"How Can G*Power Be Used To Perform Power Analysis For A One-sample T-test?" (2024)

NOTE: This page was developed using G*Power version 3.0.10. You can
download the current version of G*Power from https://www.psychologie.hhu.de/arbeitsgruppen/allgemeine-psychologie-und-arbeitspsychologie/gpower.html
. You
can also find help files, the manual and the user guide on this website.


Example 1. A company that manufactures light bulbs claims that a particular
type of light bulb will last 850 hours on average with standard deviation of 50. A consumer protection group thinks that the manufacturer has overestimated the
lifespan of their light bulbs by about 40 hours. How many light bulbs does the
consumer protection group have to test in order to make their point with
reasonable confidence?

Example 2. It has been estimated that the average height of American male adults is 70 inches. I t has also been postulated that there is a positive
correlation between height and intelligence. If this is true, then the average
height of a male graduate students on campus should be greater than the
average height of American male adults in general. To test this
theory, one would randomly sample a small group of male graduate students.
However, one would need to know how many male graduate students need to
measured such that the hypothesis can be reasonable tested.

Prelude to the power analysis

For the power analysis below, we are going to focus on Example 1, testing the
average lifespan of a light bulb. Here, the sample size (the number of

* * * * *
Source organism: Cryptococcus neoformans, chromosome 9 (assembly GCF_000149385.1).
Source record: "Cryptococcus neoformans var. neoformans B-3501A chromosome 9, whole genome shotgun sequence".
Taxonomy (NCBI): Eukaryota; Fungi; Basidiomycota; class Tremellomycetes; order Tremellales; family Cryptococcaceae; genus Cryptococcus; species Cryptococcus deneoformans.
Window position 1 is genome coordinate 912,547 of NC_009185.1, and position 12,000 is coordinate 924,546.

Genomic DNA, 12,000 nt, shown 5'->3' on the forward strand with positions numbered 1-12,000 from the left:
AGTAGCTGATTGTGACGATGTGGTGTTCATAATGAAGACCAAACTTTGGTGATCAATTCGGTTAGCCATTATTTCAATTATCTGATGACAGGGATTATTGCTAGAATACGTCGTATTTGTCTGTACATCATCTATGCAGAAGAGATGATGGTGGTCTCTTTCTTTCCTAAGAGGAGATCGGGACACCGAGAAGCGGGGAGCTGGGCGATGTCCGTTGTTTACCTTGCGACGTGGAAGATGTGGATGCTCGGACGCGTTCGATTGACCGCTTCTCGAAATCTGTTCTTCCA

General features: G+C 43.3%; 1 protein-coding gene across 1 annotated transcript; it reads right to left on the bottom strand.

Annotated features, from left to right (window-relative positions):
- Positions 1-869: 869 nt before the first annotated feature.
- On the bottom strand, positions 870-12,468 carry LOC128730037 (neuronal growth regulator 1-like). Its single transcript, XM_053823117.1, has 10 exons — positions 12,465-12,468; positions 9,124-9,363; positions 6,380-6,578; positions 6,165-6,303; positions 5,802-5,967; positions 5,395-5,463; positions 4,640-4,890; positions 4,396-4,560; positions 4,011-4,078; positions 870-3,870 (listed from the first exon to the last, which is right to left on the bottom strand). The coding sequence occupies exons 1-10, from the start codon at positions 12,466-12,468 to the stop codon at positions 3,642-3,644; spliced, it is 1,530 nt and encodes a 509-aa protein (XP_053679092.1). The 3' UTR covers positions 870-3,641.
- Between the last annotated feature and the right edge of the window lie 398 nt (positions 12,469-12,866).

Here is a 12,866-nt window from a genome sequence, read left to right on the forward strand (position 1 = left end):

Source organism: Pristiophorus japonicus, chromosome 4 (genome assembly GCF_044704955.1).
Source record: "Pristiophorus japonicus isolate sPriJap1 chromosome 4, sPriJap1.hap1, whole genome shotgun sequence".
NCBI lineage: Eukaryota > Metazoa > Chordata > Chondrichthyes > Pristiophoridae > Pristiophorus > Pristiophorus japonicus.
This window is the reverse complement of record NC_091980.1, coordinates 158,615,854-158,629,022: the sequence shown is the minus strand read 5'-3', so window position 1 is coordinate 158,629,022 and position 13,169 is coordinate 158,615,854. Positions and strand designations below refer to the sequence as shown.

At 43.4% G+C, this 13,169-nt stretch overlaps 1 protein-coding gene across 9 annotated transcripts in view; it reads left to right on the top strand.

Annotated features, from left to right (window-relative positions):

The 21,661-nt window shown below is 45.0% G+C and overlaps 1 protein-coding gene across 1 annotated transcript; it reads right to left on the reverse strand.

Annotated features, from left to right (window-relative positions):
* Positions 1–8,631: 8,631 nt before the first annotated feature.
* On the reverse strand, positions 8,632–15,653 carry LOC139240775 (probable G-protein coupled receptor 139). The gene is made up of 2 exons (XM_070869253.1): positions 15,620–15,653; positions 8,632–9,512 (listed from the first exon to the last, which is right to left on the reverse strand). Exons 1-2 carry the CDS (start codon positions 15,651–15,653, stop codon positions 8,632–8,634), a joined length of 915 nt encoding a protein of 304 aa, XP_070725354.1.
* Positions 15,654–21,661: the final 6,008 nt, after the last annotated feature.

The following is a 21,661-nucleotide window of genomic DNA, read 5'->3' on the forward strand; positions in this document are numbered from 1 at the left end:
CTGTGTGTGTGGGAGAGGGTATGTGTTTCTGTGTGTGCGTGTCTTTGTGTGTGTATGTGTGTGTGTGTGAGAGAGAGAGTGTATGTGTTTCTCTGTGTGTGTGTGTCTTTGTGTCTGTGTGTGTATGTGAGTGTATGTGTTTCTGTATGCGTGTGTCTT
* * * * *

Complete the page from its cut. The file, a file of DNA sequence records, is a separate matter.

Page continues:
light bulbs to be tested) is the unknown to be solved for. We will need to
identify this variable for a given significance level and power.

A good start would be to list our known values and assumptions. The
bulbs’ stated longevity is 850, with detractors claiming 810. In other
words, our null hypothesis H0 = 850, and the alternative hypothesis Ha=
810. It is also of great importance to note that the standard deviation is 50, as not all light bulbs are created equal. Additionally, as the test
is to show a discrepancy from the null hypothesis and not specifically a
greater or lesser value, it is a two-tailed test.

Significance level sets the probability of Type 1 error; the probability that
the null hypothesis will be rejected when it is, in fact, true.
Conversely, power measures the probability that a Type 2 error will not
occur, a Type 2 error being the incidence of a false null hypothesis failing to
be rejected. In other words, power is the likelihood of the test
appropriately rejecting H0. For this example,
we will choose a significance level of .05 and a power of .9.

Power analysis

Immediately, we can put our known measures into G*Power’s interface.

"How Can G*Power Be Used To Perform Power Analysis For A One-sample T-test?" (1)

We begin by indicating that we are performing a t-test, and, more
specifically, a means test involving a sample’s difference from a constant (how
much do the reality of the bulbs differ from the manufacturer’s claim of 850

The type of power analysis being performed is noted to be an ‘A
Priori’ analysis, a determination of sample size. From there, we can input the number of tails,
the value of our chosen significance level (α), and the power; 2, .05, and .9,
respectively. The only input
still requested is the effect size, or the difference of the null and
hypothetical means divided by the standard deviation.

"How Can G*Power Be Used To Perform Power Analysis For A One-sample T-test?" (2)

By clicking on the ‘Determine’ button to the left of
the Effect size input, a new set of input cells is called up, for the null
hypothesis mean (here represented as Mean
H0), the alternative mean (Mean H1), and the standard deviation (SD σ).